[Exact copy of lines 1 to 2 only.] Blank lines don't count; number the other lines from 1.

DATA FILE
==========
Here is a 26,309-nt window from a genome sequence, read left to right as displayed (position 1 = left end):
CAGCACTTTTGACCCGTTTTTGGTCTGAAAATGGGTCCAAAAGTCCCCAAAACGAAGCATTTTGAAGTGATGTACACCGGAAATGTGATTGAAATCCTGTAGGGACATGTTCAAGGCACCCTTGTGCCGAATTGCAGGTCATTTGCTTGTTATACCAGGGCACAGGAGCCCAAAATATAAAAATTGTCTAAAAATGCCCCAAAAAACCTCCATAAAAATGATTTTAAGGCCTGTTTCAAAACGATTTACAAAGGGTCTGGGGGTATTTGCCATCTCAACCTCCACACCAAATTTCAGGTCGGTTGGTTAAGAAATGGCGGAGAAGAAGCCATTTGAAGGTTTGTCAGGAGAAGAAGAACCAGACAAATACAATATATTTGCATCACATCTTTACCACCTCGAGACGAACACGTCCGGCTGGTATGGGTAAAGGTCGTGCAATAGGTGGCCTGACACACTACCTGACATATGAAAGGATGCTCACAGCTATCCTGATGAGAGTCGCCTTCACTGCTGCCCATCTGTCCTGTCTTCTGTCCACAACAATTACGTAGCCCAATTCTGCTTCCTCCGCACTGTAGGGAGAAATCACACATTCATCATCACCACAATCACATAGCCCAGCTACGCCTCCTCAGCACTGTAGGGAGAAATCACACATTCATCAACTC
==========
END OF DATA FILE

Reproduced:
Here is a 26,309-nt window from a genome sequence, read left to right as displayed (position 1 = left end):
CAGCACTTTTGACCCGTTTTTGGTCTGAAAATGGGTCCAAAAGTCCCCAAAACGAAGCATTTTGAAGTGATGTACACCGGAAATGTGATTGAAATCCTGTAGGGACATGTTCAAGGCACCCTTGTGCCGAATTGCAGGTCATTTGCTTGTTATACCAGGGCACAGGAGCCCAAAATATAAAAATTGTCTAAAAATGCCCCAAAAAACCTCCATAAAAATGATTTTAAGGCCTGTTTCAAAACGATTTACAAAGGGTCTGGGGGTATTTGCCATCTCAACCTCCACACCAAATTTCAGGTCGGTTGGTTAAGAAATGGCGGAGAAGAAGCCATTTGAAGGTTTGTCAGGAGAAGAAGAACCAGACAAATACAATATATTTGCATCACATCTTTACCACCTCGAGACGAACACGTCCGGCTGGTATGGGTAAAGGTCGTGCAATAGGTGGCCTGACACACTACCTGACATATGAAAGGATGCTCACAGCTATCCTGATGAGAGTCGCCTTCACTGCTGCCCATCTGTCCTGTCTTCTGTCCACAACAATTACGTAGCCCAATTCTGCTTCCTCCGCACTGTAGGGAGAAATCACACATTCATCATCACCACAATCACATAGCCCAGCTACGCCTCCTCAGCACTGTAGGGAGAAATCACACATTCATCAACTC